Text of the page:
The narrator starts to fall for Napoleon’s propaganda early in the book. One example of this naive point of view is in Chapter Six; pages 26-27 where the character Clover is skeptical of Napoleon and the other pigs for sleeping in beds when she remembers one of the Seven Commandments stating that “no animal shall sleep in a bed.” “Finding herself unable to read more than individual letters, [Clover] fetched Muriel. ‘Muriel,’ she said, ‘read me the Fourth Commandment. Does it not say something about never sleeping in a bed?’ With some difficulty Muriel spelt it out. ‘It says, ’No animal shall sleep in a bed with sheets,’ she announced finally. Curiously enough, Clover had not remembered that the Fourth Commandment mentioned sheets; but as it was there on the wall, it must have done so.” If the reader falls for the ruse of an unbiased third person character, this moment could either have the reader go along with what the narrator is thinking (“if the commandments say it, it must be right”) while a more skeptical reader could have gone back to check the Seven Commandments when they were first made. This decision on whether or not to believe the statement of the narrator affects their trust of both Napoleon, the narrator and even Clover.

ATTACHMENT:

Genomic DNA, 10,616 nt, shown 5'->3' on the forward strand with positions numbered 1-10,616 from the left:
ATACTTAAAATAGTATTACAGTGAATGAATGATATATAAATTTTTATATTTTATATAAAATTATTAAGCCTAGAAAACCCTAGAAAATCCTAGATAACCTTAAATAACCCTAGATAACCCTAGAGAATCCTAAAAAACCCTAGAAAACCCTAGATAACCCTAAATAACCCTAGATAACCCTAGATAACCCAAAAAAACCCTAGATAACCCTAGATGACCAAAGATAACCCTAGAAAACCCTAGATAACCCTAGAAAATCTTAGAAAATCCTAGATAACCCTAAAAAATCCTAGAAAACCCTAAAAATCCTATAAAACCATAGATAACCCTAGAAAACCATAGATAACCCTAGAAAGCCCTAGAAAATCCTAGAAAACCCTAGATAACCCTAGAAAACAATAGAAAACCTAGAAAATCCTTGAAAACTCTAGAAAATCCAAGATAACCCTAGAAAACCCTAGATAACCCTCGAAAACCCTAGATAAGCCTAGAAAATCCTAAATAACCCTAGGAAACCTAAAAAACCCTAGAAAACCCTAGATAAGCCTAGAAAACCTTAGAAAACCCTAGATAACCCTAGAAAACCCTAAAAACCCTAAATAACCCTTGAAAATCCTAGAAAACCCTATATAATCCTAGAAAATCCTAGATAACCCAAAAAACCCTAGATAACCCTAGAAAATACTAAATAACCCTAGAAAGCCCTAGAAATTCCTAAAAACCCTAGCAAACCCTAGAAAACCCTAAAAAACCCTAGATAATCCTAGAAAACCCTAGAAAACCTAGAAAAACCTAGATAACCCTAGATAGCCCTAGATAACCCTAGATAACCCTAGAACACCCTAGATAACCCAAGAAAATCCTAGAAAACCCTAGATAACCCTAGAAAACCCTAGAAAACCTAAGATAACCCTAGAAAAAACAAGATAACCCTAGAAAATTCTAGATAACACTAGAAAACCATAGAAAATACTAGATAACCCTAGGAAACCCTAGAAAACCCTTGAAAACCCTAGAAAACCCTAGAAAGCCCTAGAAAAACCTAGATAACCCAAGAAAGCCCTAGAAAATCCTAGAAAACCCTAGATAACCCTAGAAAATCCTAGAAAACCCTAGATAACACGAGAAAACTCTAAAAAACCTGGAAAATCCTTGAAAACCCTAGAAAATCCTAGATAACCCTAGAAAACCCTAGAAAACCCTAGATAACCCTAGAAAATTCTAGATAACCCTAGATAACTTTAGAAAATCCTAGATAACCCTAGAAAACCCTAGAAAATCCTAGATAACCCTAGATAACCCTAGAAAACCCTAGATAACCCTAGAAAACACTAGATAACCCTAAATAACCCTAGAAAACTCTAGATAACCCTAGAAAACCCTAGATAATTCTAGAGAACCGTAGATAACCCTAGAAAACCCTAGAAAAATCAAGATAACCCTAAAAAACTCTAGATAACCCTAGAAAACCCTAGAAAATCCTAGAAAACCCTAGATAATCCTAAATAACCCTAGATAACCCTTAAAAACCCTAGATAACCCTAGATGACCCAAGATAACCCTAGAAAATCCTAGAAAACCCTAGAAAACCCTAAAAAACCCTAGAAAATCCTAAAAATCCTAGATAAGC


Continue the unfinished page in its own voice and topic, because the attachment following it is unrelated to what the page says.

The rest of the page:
The third person narration style is slowly revealed in Chapter Eight, page 41. The reader doesn’t immediately know what caused the sound, the narrator describes a scene occurring one quiet night when a loud crash came from the large barn and was heard by all of the animals. “At the foot of the end wall of the big barn, where the Seven Commandments were written, there lay a ladder broken in two pieces. Squealer, temporarily stunned, was sprawling beside it, and near at hand there lay a lantern, a paintbrush, and an overturned pot of white paint. The dogs immediately made a ring round Squealer, and escorted him back to the farmhouse as soon as he was able to walk. None of the animals could form any idea as to what this meant, except old Benjamin, who nodded his muzzle with a knowing air, and seemed to understand, but would say nothing.” In this paragraph, Orwell has had the narrator give very important clues to help readers figure out what the loud noise was. The narrator does not ever say specifically what happened that caused the noise.  The reader has to figure out on their own what happened.